The First Decade:
“Never Give Up” — Louis Chevrolet
Style was once a luxury reserved for custom-built, one-off creations. A car named Chevrolet changed all that.
The Chevrolet Motor Company was formed in 1911. The new company, started in a Flint garage as a cooperative venture between a Belgian-born race-car driver named Louis Chevrolet and William Durant, entrepreneur and the founder of General Motors. The first Chevrolet, the Classic Six, was a premium car priced at $2,500.
Louis Chevrolet’s motto was “never give up.” And William Durant didn’t give up on the Chevrolet car after the Classic Six failed to earn a profit. He instinctively knew that a high-style yet affordable car could challenge the domination of the utilitarian Ford Model T. Chevrolet joined the GM family in 1917 as the automaker’s low-priced brand, and within 10 years the “Chevy” would be the number-one selling car in the United States.
Chevrolet Moto Company formed
Chevrolet hits the streets of Detroit with the “Classic Six.”
The Chevy “bowtie” logo appears for the first time. First Chevrolet to feature valve-in-head engine design is introduced.
1914 | Chevrolet Royal Mail Roadster
In late 1913, just two years after its founding, Chevrolet introduced the 1914 “Royal Mail” roadster. It was the first Chevy to wrap almost every Chevrolet-specific attribute into one car. Contemporary and jaunty, the Royal Mail had great visual appeal. Its reliable 171-cid 4-cylinder engine had overhead valves, a premium design that contributed to its relatively high power rating. The car’s moderate $750 list price included a top, windshield and speedometer — items that had been accessories on more expensive cars just a few years before. In retrospect, it seems fitting that the Royal Mail was one of the first models to carry the Chevrolet bowtie badge.
Chevy joins GM Corporation. First Chevy truck is sold.
The Race For Leadership
In 1920, Chevrolet sold one car for every three Fords retailed. Seven years later, Chevy was in first place. While the Model T Ford hadn’t changed much from its introduction in 1908 until 1927, Chevrolet’s process of continuous update found favor with American car buyers.
By 1925 Chevrolet was offering a wide range of car and truck models. In 1928, Chevrolet unveiled a larger, more luxurious car, but the big news came in 1929. That year Chevy rocked the industry with an all-new six-cylinder engine, standard across the board. Promoted as “A Six for the Price of a Four,” the 1929 Chevrolet raced out of showrooms and sent competitors back to the drawing board.
1923 | First Million
Chevy builds its 1-millionth car. Establishes first export assembly plant in Denmark.
1929 | Six-Cylinder
Chevy introduces its first 6-cylinder engine.
“The Great American Value”
As the Great Depression tightened its grip and consumers watched every dollar, Chevrolet’s advertising slogan — “The Great American Value” — was exactly the right message for trying times.
In an era also known for great design, Chevy was the leader of its class. GM chief stylist Harley Earl gave the 1932 Deluxe Roadster the style of a baby Cadillac. The ’34 model was another Harley Earl beauty, with streamlined Art Deco styling and “Knee-Action,” the first independent front suspension in the low-price class.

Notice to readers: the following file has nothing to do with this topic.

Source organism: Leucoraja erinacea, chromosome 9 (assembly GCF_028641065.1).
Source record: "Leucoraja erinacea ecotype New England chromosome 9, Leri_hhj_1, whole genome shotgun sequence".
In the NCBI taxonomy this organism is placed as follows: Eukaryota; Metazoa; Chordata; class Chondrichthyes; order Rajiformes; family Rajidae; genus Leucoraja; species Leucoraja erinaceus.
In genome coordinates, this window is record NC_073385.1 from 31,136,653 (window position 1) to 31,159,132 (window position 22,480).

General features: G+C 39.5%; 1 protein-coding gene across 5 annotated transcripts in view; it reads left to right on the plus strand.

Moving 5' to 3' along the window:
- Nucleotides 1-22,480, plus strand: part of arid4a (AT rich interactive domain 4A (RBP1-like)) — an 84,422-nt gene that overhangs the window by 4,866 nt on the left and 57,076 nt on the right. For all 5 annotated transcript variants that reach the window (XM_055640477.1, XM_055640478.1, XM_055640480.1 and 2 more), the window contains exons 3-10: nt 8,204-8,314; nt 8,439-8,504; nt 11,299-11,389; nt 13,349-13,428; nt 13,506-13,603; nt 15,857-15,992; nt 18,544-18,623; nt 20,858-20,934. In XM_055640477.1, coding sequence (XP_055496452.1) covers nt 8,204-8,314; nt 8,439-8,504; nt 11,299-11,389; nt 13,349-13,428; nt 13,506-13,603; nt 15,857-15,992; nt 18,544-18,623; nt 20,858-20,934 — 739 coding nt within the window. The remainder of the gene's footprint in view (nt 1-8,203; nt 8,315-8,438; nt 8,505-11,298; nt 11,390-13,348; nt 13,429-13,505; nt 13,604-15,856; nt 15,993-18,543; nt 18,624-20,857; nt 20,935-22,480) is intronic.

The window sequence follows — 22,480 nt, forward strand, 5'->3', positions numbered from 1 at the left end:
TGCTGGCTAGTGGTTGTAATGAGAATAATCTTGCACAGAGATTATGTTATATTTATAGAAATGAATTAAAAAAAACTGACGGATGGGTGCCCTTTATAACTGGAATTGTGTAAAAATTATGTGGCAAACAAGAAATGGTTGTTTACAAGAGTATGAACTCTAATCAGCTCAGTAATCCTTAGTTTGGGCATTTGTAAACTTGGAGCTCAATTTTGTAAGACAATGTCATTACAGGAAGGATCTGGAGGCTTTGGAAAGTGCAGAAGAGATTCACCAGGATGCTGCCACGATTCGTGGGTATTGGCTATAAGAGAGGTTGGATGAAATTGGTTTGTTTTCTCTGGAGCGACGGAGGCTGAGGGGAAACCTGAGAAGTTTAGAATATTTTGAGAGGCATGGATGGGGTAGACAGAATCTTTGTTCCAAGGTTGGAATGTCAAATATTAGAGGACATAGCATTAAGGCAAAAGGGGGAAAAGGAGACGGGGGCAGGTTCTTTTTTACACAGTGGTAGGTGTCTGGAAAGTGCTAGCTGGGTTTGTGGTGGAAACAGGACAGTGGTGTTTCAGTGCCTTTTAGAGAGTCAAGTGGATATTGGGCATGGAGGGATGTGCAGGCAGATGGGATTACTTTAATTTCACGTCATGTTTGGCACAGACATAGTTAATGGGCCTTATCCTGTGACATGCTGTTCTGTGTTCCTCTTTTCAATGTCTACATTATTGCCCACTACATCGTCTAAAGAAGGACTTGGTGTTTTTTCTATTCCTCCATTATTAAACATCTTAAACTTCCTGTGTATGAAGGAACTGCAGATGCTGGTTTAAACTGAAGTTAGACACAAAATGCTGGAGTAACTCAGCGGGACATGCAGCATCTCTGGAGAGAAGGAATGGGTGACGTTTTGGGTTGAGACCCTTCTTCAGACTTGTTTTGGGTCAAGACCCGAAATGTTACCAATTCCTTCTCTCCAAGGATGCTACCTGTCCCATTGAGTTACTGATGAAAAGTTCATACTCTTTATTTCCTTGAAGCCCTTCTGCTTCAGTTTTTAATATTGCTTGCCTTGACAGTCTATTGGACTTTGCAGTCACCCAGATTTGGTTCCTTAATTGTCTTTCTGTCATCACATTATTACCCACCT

In 1935, the Suburban Carry-All, first of a long line of truck-based wagons, was introduced. Late 1930s Chevys had the upscale styling, economical six-cylinder power, and a reputation for dependability that was so right for the times.
1932 | Chevrolet Sport Roadster
Arriving in the midst of the Great Depression, the 1932 Chevrolets were advertised as “The Great American Value.” The cars’ styling and chrome accents echoed GM’s more expensive 1932 Cadillac models. Priced at a low $445, the Chevrolet Sport Roadster included a “rumble seat” for two, built into the rear deck. Chevrolet’s 6-cylinder overhead-valve engine, introduced in 1929, provided smooth, economical power. Upgrades for 1932 included a synchromesh transmission that helped eliminate embarrassing gear clash. Without a doubt, the styling of the ’32s helped make Chevy America’s favorite car that year. Even today, many collectors point to the 1932 Chevrolet when asked to name their favorite Chevy of all time.
1936 | Chevrolet Suburban
The early Suburban was the grandfather of the modern SUV. However, the steel-bodied, truck-based Chevy Suburban “Carryall” originated as a more robust and accommodating alternative to “woodie” station wagons when it was introduced in mid-1935. Continuing into 1936 with few changes, the first generation Suburban was often put to work carrying up to eight persons, plus their gear and luggage, to rugged and remote locations — where work, play or the pursuit of adventure awaited. During the past 76 years, many of the more than 2 million Chevy Suburbans built have continued that original mission, while others have taken on new roles, such as serving as VIP limousines. Along the way, the Suburban has become the longest-lived, continuous production automotive nameplate in the United States.
The | Forties:
Chevrolet Gears Up For The War Effort
Chevrolet entered the 1940s with a popular line of cars with class-leading value, premium appointments and a wide choice of models. The all-new 1942 series featured a dramatic fastback coupe body that was the season’s style leader. Then war intervened.
World War II had been spreading across Europe, and after Japan attached the United States on December 7, 1941, civilian car production ceased and Chevrolet factories were quickly converted to support the war effort. During World War II, Chevrolet produced massive quantities of military equipment, armaments, trucks and ambulances for the Allied war effort as part of Detroit’s “Arsenal of Democracy.”
Car production resumed for the 1946 model year and war-weary consumers eagerly snapped up the first of the post-car Chevys. All-new “Advance-Design” Chevrolet pickups were announced in 1947 and the first all-new passenger cars were released for the 1949 model year.
1948 | Chevrolet Pickup
Chevy’s new Advance Design trucks for 1948 were the first completely restyled General Motors vehicles introduced after World War II. From the start, people loved the new Chevy pickups. (And they still do — the Advance Design generation trucks are cherished by collectors as classics today.) The new, roomier cabs for ’48 provided spacious three-across seating. The Chevy truck driveline, which had proved itself in every possible way during the war, hadn’t needed — or received — much tweaking. Reliable and versatile, the Chevy half-ton pickup continued as the farmer’s and tradesman’s four-wheeled friend. With the advent of the ‘48s, more families began to consider a Chevy pickup for a second car.